By Kit Bowen

No need to tread lightly. The third installment to the Chronicles of Narnia definitely fairs better than the last one, Prince Caspian, but it still can’t hold a candle to the first Narnia movie, The Lion, the Witch and the Wardrobe.

In a nutshell, Voyage of the Dawn Treader follows Lucy (Georgie Henley) and Edmund (Skandar Keynes) as they struggle living with their relatives in WWII London while their older siblings Susan (Anna Popplewell) and Peter (William Moseley) are away with the parents. Lucy and Edmund have to endure their snotty, spoiled younger cousin, Eustace (Will Poulter), who thinks their talk of fantastical creatures and high adventure is a lot of bunk – until, that is, Eustace finds himself transported to Narnia, along with his cousins, via a painting hanging in their bedroom. The three find themselves on the Dawn Treader, King Caspian’s (Ben Barnes) vessel, which has set out to find seven lords banished from Caspian’s land. They must retrieve seven swords and place them at Aslan’s table, which will rid Narnia of more evil. Aslan the lion (Liam Neeson) makes an appearance, of course, as does Reepicheep (Simon Pegg), the talking rodent, who teaches the incredulous Eustace a thing or two about respecting Narnia.

Now while Dawn Treader has a more adventurous, quest-like spirit than the dull Prince Caspian, there is a good reason these two films don’t hold up as well as LWW: lack of acting power. Honestly, Tilda Swinton’s White Witch was such a spectacular villain in the first installment; she is sorely missed through the next two films, even though she makes very brief appearances. Maybe that’s a problem with the Narnia stories in general – the fact that after the White Witch is supposedly deposed of, there really isn’t another antagonist that’s worthy of her awesomeness. LWW also had James McAvoy as the endearing faun Mr. Tumnus, Jim Broadbent as the mysterious Professor Kirke and Neeson as Aslan, who has a much bigger role in the first film. Unfortunately, the kid actors haven’t really gotten much better than their first go-around, with newcomer Poulter pretty much mugging through the whole thing. Barnes looks dashing and handsome, but he doesn’t have any real acting chops either.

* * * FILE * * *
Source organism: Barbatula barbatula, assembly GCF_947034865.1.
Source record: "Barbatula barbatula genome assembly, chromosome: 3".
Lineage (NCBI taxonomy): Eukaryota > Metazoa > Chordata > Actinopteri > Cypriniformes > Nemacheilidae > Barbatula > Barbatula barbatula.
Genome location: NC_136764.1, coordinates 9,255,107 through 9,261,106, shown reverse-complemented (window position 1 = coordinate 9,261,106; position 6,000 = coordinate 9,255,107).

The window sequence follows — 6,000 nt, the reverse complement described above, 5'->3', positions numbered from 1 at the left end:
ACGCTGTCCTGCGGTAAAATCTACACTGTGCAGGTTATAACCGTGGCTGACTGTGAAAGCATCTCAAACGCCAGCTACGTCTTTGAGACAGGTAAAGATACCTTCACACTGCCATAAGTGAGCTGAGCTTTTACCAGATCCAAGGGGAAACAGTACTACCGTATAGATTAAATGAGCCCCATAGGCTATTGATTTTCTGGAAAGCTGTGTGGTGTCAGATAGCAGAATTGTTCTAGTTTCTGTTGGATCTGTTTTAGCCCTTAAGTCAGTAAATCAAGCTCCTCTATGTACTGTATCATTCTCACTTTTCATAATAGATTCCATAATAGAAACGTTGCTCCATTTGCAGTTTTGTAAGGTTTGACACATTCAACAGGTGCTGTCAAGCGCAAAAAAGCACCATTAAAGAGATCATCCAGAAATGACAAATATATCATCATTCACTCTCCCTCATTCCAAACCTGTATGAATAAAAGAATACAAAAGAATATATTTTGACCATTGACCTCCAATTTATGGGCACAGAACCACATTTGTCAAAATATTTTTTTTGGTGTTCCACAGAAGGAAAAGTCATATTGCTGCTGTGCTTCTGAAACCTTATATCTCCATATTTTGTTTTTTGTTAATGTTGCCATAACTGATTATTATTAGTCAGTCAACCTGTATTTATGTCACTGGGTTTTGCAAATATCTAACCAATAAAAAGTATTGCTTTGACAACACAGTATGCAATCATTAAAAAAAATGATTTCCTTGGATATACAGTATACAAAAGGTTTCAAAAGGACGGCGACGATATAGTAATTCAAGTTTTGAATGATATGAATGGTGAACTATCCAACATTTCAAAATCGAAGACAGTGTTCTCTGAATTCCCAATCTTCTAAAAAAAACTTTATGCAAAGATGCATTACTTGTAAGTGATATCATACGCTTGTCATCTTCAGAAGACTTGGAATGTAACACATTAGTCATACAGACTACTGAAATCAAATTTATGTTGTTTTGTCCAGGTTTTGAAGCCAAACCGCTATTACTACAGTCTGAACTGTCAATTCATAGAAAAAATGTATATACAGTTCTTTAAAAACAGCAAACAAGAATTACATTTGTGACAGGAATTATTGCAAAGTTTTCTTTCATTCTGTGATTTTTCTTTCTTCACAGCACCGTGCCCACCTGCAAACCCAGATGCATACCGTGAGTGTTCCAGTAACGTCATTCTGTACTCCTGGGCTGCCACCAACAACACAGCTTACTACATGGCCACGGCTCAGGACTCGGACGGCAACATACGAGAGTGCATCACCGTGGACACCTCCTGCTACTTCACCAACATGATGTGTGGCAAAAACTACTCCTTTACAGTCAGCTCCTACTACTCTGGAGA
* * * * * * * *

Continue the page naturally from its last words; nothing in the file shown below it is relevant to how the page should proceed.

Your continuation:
So, you’re left with the story, which still just seems so saccharine in these days of Harry Potter and Lord of the Rings. Director Michael Apted is handed the reins to guide Dawn Treader into murky waters, replacing Peter Jackson protege Andrew Adamson, who directed the first two films — and Apted definitely brings a fresher take on the subject matter, especially after Prince Caspian, a LOTR: The Two Towers imitation. I think ultimately the problem lies within the original source material itself. I understand the C.S. Lewis books are a children’s classic. I was absolutely mesmerized by The Lion, the Witch and the Wardrobe when I was 6-years-old and sitting in my school’s library, listening to the teacher read the book. But once you move beyond the wonderment of a young girl finding a magical land inside a wardrobe – and the adventures she and her siblings have there, vanquishing the White Witch – the stories are just not as intriguing.

We’ll see if Dawn Treader creates enough monetary momentum to make the next in the series, The Silver Chair. Be forewarned, there are two more after that.